The Emmys just finished up, and if it wasn't as good as last year's Jimmy Fallon-hosted spectacular, it did continue a trend upheld by the recent Tonys and Grammys, of being much, much better than this past Oscars. Eddie Murphy, the gauntlet has been thrown! The good in tonight's show included some surprising victories (Kyle Chandler! Peter Dinklage!), some well-deserved victories (Margo Martindale! Mad Men!), Jane Lynch's excellent hosting tone (sharp, but not too sour), and a wonderful Amy Poehler bit. But the bad included an absurd In Memoriam sequence, Charlie Sheen, and boredom. Let's revisit the good and the bad.
1. The Good...: Unlike Ricky Gervais in his controversial turn at the Golden Globes, Jane Lynch can put over a dig without seeming mercenary. Thankfully avoiding her Sue Sylvester persona almost all night, Lynch got her jabs in, but her delivery was so bubbly, her smile so big, that the knife didn’t even hurt. Her evening got off to a bit of an odd start, with Leonard Nimoy saying to her “ To men you’re womanish, to women you're mannish,” but she didn’t seem mannish, especially in her awesome, very silver dress. Probably the quintessential Lynch line of the night, and a hilarious one at that, was “A lot of people are curious why I’m a lesbian. Ladies and gentleman the cast of Entourage.” Even Mark Wahlberg laughed. See, goes in easy.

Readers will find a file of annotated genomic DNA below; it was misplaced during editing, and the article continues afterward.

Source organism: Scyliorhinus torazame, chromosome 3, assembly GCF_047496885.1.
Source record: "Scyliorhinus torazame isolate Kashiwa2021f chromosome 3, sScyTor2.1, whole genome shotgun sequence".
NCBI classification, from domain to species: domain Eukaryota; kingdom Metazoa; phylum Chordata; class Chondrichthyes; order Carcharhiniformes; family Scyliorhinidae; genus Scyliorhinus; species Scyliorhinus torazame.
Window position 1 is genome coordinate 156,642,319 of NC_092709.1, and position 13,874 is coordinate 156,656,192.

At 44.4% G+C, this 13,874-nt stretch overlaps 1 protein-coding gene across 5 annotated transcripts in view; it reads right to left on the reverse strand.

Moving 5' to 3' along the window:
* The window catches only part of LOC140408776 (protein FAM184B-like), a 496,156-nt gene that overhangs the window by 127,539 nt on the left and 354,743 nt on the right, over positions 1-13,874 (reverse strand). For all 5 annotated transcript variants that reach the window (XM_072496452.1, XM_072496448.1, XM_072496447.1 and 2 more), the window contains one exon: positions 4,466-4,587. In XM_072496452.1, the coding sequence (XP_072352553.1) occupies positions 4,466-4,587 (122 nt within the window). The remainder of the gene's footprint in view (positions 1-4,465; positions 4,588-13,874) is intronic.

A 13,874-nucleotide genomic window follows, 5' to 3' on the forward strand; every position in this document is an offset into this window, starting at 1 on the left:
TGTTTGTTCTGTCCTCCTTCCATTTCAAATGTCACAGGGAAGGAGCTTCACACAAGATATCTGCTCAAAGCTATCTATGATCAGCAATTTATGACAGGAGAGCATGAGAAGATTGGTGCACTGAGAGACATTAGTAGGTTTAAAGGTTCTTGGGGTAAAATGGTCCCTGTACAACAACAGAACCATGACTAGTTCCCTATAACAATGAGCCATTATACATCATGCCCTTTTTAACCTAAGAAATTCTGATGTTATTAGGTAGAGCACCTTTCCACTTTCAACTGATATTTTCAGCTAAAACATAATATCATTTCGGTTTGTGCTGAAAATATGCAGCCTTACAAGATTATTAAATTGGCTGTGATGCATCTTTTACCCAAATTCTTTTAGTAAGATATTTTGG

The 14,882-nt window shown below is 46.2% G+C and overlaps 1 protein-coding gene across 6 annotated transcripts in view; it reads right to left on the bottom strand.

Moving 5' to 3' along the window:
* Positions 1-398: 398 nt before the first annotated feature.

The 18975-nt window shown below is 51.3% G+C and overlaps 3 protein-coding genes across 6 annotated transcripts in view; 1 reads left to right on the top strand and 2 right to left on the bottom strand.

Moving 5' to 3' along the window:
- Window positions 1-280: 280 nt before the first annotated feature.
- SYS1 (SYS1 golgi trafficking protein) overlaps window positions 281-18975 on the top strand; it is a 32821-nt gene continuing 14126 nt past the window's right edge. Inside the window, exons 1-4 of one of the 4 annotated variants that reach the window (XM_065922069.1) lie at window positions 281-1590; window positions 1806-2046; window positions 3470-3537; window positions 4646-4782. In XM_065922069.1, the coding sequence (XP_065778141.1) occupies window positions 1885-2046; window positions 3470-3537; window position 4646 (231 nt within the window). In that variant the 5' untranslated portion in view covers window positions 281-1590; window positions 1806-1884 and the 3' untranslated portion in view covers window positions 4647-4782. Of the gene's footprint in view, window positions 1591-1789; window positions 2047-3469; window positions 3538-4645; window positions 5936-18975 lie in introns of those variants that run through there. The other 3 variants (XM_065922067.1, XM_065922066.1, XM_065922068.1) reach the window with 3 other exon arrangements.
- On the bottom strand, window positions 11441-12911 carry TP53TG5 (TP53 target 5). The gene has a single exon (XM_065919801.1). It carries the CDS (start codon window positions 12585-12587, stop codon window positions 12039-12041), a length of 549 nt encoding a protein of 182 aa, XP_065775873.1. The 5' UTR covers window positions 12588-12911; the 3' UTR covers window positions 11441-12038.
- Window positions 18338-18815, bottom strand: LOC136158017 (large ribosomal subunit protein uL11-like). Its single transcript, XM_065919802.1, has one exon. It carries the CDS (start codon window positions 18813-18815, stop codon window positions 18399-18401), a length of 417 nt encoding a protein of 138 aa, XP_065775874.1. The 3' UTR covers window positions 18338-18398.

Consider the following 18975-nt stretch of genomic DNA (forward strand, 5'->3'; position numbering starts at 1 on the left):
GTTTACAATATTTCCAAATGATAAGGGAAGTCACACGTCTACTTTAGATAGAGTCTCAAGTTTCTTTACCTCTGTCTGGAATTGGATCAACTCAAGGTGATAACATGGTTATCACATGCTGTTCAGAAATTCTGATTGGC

The Bad: We liked Ricky Gervais’s performance at the Golden Globes — better to be mean than to be boring — but his bit tonight, a pre-taped segment in which Fox “cut” any jokes that would be offensive, would have been a lot funnier if Fox hadn’t really cut an Alec Baldwin joke from the show because it would be offensive to Fox (or, more accurately, Rupert Murdoch). Self-deprecation tips over into self-promotion pretty quickly. Also bad: Charlie Sheen coming out on stage to say the following to the Two and a Half Men cast and crew: “From the bottom of my heart, I wish you nothing but the best for this upcoming season. We spent eight wonderful years together, and I know you will continue to make great television.” After all the Tiger Blood and Warlocking — a crash course in how Charlie Sheen thinks he’s smarter and more interesting than everyone in the universe — this sort of well-wishing does not ring true, no matter how hard Jon Cryer and Jimmy Fallon applaud. At least Jim Parsons, whom Sheen presented an Emmy to, noted how weird this all was.
2. The Good...